10. The third application notified -- a pension sharing order or a pension attachment order -- was completely formal.  It was plain that that was no part of the case.  What the wife wanted was to extract her share of the equity, which she contended was in the order of £45,000, to be achieved by transferring the property away from her to the husband but balanced by a lump sum payment in her favour.  That is the conventional way in which an applicant who does not advance a case for the transfer of the whole to her and who does not seek realisation of an equity share by sale will proceed.

11. It does not seem to me necessary to refer in any detail to authority or indeed to the statute, other than to emphasise, as my Lord, Stanley Burnton LJ has, that the court’s power is defined by section 21(2)(a) of the Act, which provides:

“For the purposes of this Act a property adjustment order is --

(a) an order that a party must transfer such of his or her property as may be specified in favour of the other party or a child of the family.”

12. Accordingly it seems to me plain that the short answer to this appeal is that the wife applied, by her petition, for all forms of ancillary relief.  That entitled her to issue a notice of intention to proceed in Form A despite the fact that the application be filed with the court after remarriage.  She took that step on 2 November.  She sought an order against herself which was duly achieved.  All she failed to do was to show any discretionary entitlement to a balancing lump sum.  The capacity for a party to seek a transfer order against him or herself is clearly established by the decision of this court in Dart v Dart [1996] 2 FLR 286.  Accordingly the jurisdictional point, quite keenly perceived by HHJ Mitchell, does not directly arise in this case.  The answer to the problem that he perceived is to be found clearly in the procedure.  I do not consider that it is necessary to engage, as the judge did, in an analysis of previous decisions of this court.  It is fortunate that the view I have reached on the point of jurisdiction coincides with the view I have reached on the merits.  Had this jurisdictional point succeeded, the consequence would have been to drive the respondent husband into TOLATA proceedings, where he would almost certainly have achieved the same result.  That is a view expressed by HHJ Mitchell and it is a view with which I concur.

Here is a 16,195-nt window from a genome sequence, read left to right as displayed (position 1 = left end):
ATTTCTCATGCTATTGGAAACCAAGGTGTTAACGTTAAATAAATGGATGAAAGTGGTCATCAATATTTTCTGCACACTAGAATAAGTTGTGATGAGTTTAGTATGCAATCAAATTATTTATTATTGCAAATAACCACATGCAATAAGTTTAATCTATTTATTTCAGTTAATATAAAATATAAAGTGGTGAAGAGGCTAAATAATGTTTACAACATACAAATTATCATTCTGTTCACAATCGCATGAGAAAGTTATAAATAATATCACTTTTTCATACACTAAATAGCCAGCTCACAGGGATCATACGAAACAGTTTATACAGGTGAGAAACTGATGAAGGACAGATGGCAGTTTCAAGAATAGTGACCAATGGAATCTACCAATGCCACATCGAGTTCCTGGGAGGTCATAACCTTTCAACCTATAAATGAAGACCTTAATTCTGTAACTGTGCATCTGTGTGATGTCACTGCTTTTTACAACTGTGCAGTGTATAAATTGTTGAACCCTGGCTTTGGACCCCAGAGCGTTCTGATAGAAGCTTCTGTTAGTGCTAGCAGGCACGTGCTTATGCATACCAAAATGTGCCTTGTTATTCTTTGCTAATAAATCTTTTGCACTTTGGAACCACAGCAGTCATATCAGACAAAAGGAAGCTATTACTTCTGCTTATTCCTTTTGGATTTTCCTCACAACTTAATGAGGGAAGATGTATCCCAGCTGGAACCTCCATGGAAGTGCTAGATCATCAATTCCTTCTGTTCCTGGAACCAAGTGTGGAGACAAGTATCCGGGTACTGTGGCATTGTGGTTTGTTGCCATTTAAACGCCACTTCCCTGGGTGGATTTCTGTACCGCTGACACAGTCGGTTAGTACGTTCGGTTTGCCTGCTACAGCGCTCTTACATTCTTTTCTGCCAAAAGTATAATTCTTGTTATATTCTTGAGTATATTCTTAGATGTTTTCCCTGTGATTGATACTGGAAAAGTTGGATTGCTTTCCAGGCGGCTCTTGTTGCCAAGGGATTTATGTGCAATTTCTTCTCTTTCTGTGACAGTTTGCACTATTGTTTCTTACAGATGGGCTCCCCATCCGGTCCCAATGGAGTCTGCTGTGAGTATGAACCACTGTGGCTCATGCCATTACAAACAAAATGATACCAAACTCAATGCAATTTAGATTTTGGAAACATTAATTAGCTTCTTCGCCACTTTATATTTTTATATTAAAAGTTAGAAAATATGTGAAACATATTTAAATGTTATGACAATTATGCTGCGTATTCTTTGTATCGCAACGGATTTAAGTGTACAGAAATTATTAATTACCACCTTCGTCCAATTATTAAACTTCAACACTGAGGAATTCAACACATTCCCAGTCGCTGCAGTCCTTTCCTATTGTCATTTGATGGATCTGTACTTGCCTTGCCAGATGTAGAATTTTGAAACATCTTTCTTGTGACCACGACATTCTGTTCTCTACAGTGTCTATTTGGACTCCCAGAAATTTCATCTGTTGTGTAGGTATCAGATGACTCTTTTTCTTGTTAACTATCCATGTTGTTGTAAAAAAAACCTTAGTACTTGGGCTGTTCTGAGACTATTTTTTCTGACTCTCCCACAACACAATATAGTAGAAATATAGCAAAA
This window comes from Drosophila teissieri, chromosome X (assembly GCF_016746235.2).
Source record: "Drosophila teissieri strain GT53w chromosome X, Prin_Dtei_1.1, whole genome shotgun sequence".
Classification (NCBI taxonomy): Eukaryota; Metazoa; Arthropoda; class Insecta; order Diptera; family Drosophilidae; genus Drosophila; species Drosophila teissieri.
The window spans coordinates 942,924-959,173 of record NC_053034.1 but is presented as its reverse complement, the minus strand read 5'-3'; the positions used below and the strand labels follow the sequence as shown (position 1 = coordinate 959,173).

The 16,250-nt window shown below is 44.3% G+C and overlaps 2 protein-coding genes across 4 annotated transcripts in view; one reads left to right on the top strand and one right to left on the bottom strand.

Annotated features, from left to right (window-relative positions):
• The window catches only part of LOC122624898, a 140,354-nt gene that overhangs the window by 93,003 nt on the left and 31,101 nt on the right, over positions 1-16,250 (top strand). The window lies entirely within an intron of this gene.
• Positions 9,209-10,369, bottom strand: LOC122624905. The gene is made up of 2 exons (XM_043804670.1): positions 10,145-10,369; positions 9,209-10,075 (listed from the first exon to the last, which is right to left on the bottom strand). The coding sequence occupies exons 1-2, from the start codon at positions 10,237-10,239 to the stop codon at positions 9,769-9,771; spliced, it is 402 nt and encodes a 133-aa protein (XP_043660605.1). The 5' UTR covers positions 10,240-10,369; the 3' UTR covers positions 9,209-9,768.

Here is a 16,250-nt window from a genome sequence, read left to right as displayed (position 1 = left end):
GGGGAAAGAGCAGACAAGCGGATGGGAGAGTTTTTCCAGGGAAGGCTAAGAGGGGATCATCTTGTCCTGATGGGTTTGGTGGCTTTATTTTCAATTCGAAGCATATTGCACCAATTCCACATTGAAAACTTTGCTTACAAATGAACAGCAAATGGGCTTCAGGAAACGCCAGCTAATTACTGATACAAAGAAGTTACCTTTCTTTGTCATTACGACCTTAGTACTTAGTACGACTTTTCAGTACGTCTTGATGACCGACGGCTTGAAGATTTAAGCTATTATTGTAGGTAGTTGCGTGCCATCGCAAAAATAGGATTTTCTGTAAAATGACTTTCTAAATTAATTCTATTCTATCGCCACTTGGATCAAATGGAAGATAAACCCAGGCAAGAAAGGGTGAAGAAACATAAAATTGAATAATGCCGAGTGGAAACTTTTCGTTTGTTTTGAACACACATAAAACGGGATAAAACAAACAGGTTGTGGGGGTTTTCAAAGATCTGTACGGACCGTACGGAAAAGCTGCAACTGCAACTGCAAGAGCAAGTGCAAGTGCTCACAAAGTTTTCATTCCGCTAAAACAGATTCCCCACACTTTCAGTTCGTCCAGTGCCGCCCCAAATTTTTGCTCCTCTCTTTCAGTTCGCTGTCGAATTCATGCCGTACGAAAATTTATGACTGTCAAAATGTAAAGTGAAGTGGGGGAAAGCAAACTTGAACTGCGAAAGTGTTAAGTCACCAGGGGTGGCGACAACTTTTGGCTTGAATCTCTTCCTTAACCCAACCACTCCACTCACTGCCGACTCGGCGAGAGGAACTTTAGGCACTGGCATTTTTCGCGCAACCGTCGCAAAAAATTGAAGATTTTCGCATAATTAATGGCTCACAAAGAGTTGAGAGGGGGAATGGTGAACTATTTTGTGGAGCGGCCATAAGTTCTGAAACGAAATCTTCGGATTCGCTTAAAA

13. So for all those reasons I am relieved to be able to reach the conclusion that this appeal should be dismissed.

Lord Justice Wall: 
14. I agree.  I am very conscious of the fact that I gave permission to appeal in this case, but on closer analysis and on the study of documentation, the proposition my Lord has advanced seems to me clear: that this wife was entitled to make her application because she had made it in her petition notwithstanding the fact that she had remarried.  Dart v Dart makes quite clear that a party in these circumstances, or in any circumstances, is entitled to ask for relief against him or herself and therefore the section 28(3) point as far as the husband is concerned simply does not arise.  The judge was entitled as a matter of jurisdiction to make an order transferring the property and to decline to award a lump sum.  In my judgment that result accords with justice and, like my Lord, I would dismiss this appeal.

Lord Justice Stanley Burnton:
15. I agree.

Order: Appeal dismissed